Marc J. Tassé, PhD is a Professor in the Department of Psychology and Department of Psychiatry and Behavioral Health at The Ohio State University. He is also the Director of the Ohio State Nisonger Center, a University Center for Excellence in Developmental Disabilities. Marc has more than 30 years of experience in conducting research and providing clinical services in the field of intellectual disability (ID), autism spectrum disorder (ASD), and related neurodevelopmental disorders (ND). He has significant clinical and research experience working with people with ID/ASD/ND, including people with co-occurring mental/behavioral health concerns. Tassé has been involved in the development of several standardized tests including Diagnostic Adaptive Behavior Scale, Supports Intensity Scale for Children, Supports Intensity Scale for Adults, Nisonger Child Behavior Rating Form, and Quebec Adaptive Behavior Scale. His publications include more than 170 articles in peer-reviewed journals, book chapters, and books. He has given 300+ scientific and professional presentations and invited addresses. Tassé is a Fellow of the American Association on Intellectual and Developmental Disabilities, American Psychological Association, and International Association for the Scientific Study of Intellectual and Developmental Disabilities. 



Jim Warne, MS is an Educator-Advocate-Filmmaker and a member of the Oglala Lakota (Sioux) Nation.  His mom, Beverly, grew up on Pine Ridge Reservation and is an administrator for South Dakota State University College of Nursing, his dad, Jim Sr., worked in international business finance where the family lived in Thailand and Mexico. His brother, Don is Associate Dean, INMED University of North Dakota. Jim’s wife, Jill, is from the Hoopa Tribe and Ryan is Jim’s son. Jim earned a BS from Arizona State University and a MS from San Diego State University (SDSU). He created and administered continuing Education programs at SDSU Interwork Institute from 1993-2015. He has written over 50 million in grants/contracts for various Universities and Tribal Nations. Currently, Jim is the Community Engagement & Diversity Director at University of South Dakota (USD) Center for Disabilities, Oyate` Circle, Sanford School of Medicine and an Instructor for USD Pediatrics. Jim wrote several grants for University of South Dakota to establish the Oyate` Circle that include partnerships with various state/federal agencies, universities and organizations.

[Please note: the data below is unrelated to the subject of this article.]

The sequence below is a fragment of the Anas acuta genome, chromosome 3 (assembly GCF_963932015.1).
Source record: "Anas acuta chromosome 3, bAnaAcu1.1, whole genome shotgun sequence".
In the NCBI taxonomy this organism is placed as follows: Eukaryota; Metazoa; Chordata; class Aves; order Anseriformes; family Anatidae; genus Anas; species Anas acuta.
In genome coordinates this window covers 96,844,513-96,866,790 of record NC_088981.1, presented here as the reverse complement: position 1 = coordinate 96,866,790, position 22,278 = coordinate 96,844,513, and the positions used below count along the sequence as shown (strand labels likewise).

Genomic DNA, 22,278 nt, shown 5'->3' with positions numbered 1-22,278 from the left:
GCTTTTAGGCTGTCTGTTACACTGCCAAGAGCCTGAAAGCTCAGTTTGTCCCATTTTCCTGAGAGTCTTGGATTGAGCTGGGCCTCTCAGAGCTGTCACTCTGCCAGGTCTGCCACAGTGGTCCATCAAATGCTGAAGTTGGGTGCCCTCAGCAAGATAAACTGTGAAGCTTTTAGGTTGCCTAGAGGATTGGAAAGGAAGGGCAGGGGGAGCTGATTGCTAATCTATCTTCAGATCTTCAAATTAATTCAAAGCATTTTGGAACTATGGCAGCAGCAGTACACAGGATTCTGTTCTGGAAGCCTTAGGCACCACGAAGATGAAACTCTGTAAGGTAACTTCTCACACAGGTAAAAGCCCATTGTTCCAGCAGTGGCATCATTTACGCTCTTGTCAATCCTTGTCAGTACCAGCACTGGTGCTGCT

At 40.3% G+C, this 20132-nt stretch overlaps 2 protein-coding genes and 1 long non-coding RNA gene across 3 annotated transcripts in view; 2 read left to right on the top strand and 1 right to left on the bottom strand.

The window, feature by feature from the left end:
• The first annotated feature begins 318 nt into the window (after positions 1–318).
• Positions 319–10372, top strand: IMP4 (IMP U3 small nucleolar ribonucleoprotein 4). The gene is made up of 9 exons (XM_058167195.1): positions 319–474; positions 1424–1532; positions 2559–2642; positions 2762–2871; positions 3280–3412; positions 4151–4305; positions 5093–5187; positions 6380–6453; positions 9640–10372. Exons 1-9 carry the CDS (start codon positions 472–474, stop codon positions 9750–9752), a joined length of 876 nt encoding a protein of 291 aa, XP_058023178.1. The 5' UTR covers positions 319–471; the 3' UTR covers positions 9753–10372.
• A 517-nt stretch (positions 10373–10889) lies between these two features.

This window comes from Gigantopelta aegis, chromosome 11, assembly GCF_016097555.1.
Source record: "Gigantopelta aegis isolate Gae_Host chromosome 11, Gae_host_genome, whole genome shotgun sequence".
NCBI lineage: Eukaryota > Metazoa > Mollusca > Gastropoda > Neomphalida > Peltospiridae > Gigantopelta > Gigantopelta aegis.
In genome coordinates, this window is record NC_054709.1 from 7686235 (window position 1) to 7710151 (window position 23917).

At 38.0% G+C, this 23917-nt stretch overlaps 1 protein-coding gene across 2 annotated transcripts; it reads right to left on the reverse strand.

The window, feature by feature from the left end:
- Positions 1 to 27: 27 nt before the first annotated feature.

Wesley Witherspoon

Wesley Witherspoon serves as a representative with self-advocates and their networks and the programs and activities of the USC UCEDDD. He represents the USC UCEDD at local meetings as requested by the Director. He currently serves on the State Council of Developmental Disabilities. With the State Council, Wesley is the chair of the Employment First Committee. He also involved with other committees. In addition, he is the representative for the USC UCEDD for the Self-Advocacy Statewide Network. He also serves on the Community Voter Outreach Committee for the Los Angeles County Registrar-Recorder/County Clerk for voting. He also serves on the Voter Accessibility Advisory Committee for the voting in Los Angeles County. Wesley is committed for the full inclusion of people with intellectual/developmental disabilities. Wesley volunteers with the City of Culver City in August, Special Olympics Summer Games in June, and with the Festival of Books at USC in April.